One of the issues that makes it difficult for us all to talk about child to parent violence and abuse is the fact that there is no one agreed definition. The one I tend to use when speaking to people is that proposed by Amanda Holt:
“A pattern of behaviour, instigated by a child or young person, which involves using verbal, financial, physical and /or emotional means to practice power and exert control over a parent”, and “the power that is practised is, to some extent, intentional, and the control that is exerted over a parent is achieved through fear, such that a parent unhealthily adapts his / her own behaviour to accommodate the child.”
For me this seems to be broad enough, while encompassing the main features of what I am thinking and talking about. It builds on and refines earlier definitions that have been proposed. But the more I speak with other people, the more I realise that everyone’s experience is different and there are many, many parents who experience something that looks and feels very similar without necessarily ticking all the boxes. I wrote about this most recently in a post at the end of March, when I started thinking about the boundaries and edges of the definition we use. This is an issue that troubles me because it seems that a lot hangs on how readily we start to bring different aspects of violent behaviour into the CPV camp. Today I want to think about intent more specifically, and I hope that you will feel free to join in the conversation in the comments section.
A couple of months ago, Al Coates posted about the definition of child to parent violence, following discussion with other members of the adoptive community, some of whom felt unsure that perhaps theirs “didn’t count”. He and Dr Wendy Thorley further grapple with the discussion in their final paper about Adoption and CPV. The question of intent can be tricky, as parents may talk about a child sometimes acting out of frustration or trauma, and at other times choosing very deliberately to hit in a controlled way.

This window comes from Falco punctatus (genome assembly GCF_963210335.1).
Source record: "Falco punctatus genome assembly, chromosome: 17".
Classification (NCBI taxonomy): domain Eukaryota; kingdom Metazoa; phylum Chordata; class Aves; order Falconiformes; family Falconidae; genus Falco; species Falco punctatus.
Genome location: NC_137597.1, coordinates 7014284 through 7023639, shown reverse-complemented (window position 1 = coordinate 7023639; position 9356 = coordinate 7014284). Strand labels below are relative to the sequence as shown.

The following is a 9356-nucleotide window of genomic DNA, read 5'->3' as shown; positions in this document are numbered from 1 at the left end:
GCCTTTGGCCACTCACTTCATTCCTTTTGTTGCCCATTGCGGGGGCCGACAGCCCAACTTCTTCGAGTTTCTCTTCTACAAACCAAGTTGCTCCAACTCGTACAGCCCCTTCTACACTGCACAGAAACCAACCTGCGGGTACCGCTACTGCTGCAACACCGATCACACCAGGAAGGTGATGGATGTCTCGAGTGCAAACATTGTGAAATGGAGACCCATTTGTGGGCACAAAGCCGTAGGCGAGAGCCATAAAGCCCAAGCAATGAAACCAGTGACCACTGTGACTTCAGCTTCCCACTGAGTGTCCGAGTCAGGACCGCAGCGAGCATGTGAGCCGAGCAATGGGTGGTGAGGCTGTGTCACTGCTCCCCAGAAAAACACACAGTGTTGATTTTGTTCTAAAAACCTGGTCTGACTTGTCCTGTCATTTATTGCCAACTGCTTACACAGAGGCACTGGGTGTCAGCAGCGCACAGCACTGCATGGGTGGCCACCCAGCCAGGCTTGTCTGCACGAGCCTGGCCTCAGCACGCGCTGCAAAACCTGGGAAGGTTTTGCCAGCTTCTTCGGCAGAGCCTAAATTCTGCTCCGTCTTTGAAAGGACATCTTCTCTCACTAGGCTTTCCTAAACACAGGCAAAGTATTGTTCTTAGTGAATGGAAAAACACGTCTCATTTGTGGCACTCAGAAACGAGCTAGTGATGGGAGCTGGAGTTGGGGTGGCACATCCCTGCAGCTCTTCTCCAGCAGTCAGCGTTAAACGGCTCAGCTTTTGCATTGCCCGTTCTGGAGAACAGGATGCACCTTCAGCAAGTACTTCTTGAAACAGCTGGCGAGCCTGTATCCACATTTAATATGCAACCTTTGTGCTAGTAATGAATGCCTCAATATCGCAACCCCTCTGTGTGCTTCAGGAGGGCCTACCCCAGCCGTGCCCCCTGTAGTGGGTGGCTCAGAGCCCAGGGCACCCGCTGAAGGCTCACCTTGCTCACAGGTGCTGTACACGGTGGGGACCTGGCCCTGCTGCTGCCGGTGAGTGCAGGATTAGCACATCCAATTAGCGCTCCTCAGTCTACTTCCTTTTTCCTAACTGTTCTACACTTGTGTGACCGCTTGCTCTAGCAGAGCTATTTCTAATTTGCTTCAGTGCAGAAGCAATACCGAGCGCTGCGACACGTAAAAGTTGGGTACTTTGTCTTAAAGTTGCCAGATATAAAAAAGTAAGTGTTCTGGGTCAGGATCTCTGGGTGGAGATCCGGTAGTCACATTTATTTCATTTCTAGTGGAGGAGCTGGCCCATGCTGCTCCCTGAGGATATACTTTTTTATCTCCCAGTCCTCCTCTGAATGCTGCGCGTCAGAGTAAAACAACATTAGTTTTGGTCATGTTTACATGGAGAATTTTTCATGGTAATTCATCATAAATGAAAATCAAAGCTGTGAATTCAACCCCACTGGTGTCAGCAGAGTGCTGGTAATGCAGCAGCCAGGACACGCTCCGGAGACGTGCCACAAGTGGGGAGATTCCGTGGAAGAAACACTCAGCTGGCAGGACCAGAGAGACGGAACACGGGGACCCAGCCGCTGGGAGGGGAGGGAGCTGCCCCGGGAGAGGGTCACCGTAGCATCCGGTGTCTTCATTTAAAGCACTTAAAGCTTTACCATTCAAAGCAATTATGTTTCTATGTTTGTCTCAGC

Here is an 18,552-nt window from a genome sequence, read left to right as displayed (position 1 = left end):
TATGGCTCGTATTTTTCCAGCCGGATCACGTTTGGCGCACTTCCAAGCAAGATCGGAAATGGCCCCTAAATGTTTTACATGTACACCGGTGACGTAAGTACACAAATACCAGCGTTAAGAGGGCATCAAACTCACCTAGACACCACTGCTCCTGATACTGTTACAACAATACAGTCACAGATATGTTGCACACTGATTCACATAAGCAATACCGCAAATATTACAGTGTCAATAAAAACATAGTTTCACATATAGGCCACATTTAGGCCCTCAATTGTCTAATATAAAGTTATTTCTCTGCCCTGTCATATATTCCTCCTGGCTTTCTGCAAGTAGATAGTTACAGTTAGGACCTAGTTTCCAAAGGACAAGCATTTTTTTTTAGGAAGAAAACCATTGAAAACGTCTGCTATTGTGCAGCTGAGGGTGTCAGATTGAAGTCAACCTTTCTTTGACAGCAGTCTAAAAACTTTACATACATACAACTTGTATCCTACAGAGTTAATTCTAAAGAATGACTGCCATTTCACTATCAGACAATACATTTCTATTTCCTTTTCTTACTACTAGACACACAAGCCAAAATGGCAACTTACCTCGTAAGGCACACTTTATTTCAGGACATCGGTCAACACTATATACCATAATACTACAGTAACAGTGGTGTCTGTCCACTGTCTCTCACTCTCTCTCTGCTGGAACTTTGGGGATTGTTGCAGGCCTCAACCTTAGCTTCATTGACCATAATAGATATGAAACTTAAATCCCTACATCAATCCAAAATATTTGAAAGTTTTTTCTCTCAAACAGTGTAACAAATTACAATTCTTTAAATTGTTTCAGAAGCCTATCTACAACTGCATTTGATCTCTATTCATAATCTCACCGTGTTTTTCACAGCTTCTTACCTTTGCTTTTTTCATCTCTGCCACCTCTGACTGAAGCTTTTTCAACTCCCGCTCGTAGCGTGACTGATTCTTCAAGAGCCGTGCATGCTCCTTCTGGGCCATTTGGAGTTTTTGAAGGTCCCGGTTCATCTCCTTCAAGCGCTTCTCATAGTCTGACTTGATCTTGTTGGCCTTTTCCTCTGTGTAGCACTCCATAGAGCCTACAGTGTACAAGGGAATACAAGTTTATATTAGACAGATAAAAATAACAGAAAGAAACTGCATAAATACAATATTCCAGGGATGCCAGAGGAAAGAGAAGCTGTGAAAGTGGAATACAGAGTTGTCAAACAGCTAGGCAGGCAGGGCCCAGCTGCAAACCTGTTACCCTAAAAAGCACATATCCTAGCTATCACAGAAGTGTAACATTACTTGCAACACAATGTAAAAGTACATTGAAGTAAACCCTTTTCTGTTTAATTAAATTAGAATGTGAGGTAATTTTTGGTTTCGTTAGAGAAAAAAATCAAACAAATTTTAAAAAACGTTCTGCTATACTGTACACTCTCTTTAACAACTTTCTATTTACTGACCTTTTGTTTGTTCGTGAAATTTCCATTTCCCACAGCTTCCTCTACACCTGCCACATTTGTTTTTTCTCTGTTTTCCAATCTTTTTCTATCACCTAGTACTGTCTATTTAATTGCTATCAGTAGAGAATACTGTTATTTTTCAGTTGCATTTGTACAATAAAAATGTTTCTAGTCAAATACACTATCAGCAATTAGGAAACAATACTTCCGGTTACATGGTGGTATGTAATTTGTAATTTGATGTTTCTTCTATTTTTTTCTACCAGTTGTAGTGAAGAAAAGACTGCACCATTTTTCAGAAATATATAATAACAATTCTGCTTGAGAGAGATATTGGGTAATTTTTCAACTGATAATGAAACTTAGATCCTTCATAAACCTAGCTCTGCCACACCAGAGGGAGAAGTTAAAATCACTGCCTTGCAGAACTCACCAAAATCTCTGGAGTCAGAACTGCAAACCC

Consider this family …
A child in crisis, or triggered by a particular situation, dysregulated, out of touch with all going on around them, may cause a great deal of harm to their surroundings, to those around them whether adults, other children or animals, and also to themselves. That is not to say that, in that moment, those around them will not experience the violence, terror even, and find themselves forced to change their own behaviour, then and in the long term. But the element of intent is surely absent.
Another child – and perhaps even that same child – may on another occasion, show remarkable discernment and control in the manner in which they choose to act. They may target precious possessions in their rages, they may choose words they know will cause the most hurt, they may kick where there are already bruises.
As we learn more about the families who are experiencing violence and abuse, we see a huge range of issues which can contribute to the abuse, often layer upon layer in one child or family. As we start to think about responses, we need to unpick these issues. Different approaches for different situations; a trauma-informed response here, a behaviour oriented response there. Elements of each in different situations? There is certainly no blanket “one size fits all” answer.
Why does a definition matter? Are we simply being pedantic by arguing about intent? In a fast developing field such as child to parent violence, where knowledge and understanding is growing all the time, is it not inevitable that definitions are refined? Well, yes! But in a fast developing field it is also important that we know what we are talking about; that people sharing knowledge are talking about the same things; that parents can feel confident about asking for help and believing they will be understood; that services designed in response are fit for purpose and meet the needs of those they seek to serve. It can be a tremendous step for a parent to finally acknowledge the violence being committed within their own family. What may seem obvious to those outside, can still be passed off as “normal” teenage behaviour, or as something that is somehow deserved, by those on the receiving end. Shame, stigma, and ignorance all contribute to parents not identifying their situation to themselves or others.
As the conversation gets louder, and more people start to identify what they experience themselves as CPV we need to be sure we have got it right for them, right from the start.